Do you really need a Chief Mobility Officer? (Spoiler alert: nope)

While one in three large enterprises has a chief mobility officer (CMO), according to one survey, that role is now largely duplicative and unnecessary – and creating it can hit a company’s bottom line.

Management consultancy Janco Associates, which lists job descriptions and conducts bi-annual salary surveys, last week updated its description of a Chief Mobility Officer (CMO) to include privacy compliance policies in light of the California Consumer Privacy Act (CaCPA), which goes into effect in January.

“As the use of personal mobile devices, social networking, and compliance requirements expand, organizations are faced with a dilemma. How can they balance privacy compliance mandates like CaCPA with business continuity, security, and operational needs in an ever more complex operating environment?” said Victor Janulaitis, CEO of Janco Associates.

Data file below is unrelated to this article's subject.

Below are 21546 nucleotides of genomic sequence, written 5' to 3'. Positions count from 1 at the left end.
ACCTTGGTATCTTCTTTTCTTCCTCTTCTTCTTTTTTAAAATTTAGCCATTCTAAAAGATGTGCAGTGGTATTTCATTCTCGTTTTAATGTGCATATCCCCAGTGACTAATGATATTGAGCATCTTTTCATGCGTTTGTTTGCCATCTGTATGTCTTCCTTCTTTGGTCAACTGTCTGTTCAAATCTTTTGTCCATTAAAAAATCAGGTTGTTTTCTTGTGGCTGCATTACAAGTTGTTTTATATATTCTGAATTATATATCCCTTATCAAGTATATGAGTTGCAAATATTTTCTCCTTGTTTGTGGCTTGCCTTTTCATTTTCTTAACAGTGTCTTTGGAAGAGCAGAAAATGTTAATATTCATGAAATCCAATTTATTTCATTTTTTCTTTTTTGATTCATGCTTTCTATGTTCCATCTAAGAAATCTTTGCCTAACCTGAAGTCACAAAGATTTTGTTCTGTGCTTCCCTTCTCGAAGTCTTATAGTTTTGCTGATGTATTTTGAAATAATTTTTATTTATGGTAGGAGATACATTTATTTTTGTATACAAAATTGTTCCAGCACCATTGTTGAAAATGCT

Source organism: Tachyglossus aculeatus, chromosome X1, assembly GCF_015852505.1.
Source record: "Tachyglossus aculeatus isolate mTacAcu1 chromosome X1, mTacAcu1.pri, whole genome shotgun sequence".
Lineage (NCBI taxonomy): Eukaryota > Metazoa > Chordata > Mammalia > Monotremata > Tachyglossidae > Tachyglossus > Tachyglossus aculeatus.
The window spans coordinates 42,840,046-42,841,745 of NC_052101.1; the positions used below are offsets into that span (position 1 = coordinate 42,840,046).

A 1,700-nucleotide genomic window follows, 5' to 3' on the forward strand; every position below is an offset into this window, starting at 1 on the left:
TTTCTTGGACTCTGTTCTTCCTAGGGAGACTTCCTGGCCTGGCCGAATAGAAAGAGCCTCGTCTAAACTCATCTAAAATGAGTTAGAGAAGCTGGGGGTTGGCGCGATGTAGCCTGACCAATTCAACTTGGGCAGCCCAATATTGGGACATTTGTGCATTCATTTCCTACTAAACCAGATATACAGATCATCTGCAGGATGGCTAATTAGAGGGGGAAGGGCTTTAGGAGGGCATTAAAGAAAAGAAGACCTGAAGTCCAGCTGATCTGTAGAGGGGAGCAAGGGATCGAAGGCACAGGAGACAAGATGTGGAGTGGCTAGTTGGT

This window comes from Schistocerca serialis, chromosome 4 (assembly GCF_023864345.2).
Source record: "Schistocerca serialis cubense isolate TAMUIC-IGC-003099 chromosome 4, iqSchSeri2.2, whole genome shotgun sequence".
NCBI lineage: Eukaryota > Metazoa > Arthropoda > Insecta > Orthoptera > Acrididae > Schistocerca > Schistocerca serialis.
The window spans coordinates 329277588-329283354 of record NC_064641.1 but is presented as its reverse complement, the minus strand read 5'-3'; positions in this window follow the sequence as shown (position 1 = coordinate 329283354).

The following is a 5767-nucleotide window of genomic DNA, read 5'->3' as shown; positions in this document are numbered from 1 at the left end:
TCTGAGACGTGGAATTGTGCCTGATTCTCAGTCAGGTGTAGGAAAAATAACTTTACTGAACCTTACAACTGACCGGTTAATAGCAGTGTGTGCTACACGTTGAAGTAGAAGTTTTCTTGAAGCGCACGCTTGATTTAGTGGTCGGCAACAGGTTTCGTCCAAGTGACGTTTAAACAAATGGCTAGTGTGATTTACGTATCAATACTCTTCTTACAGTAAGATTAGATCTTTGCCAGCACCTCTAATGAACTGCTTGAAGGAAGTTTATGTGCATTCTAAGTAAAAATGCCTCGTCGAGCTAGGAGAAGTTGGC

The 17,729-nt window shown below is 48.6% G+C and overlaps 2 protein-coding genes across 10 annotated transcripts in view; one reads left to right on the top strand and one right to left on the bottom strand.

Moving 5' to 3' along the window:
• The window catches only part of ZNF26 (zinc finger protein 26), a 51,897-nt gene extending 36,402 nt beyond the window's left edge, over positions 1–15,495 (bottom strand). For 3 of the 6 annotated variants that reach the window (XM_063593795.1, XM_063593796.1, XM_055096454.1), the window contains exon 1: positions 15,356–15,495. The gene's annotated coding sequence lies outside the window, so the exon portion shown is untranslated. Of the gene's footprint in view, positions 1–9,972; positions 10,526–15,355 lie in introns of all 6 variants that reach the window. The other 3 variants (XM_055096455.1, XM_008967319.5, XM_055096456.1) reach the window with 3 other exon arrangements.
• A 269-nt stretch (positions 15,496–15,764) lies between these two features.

CMOs tend to be found in larger enterprises with $250 million or more in revenue; about 32% of those larger organizations have individuals who fill the role. That percentage falls to below 20% for an organization in the $100-million-revenue range, according to Janulaitis.

The roles for both worker-facing and consumer-facing CMOs are on the rise, Janulaitis said.

A chief mobility officer, according to Janco, is responsible for the overall direction of all mobility issues associated with information technology applications, communications (voice and data), and computing services within the enterprise; that includes managing BYOD programs, defining OS platforms and devices to support, device security and setting and enforcing mobile policies.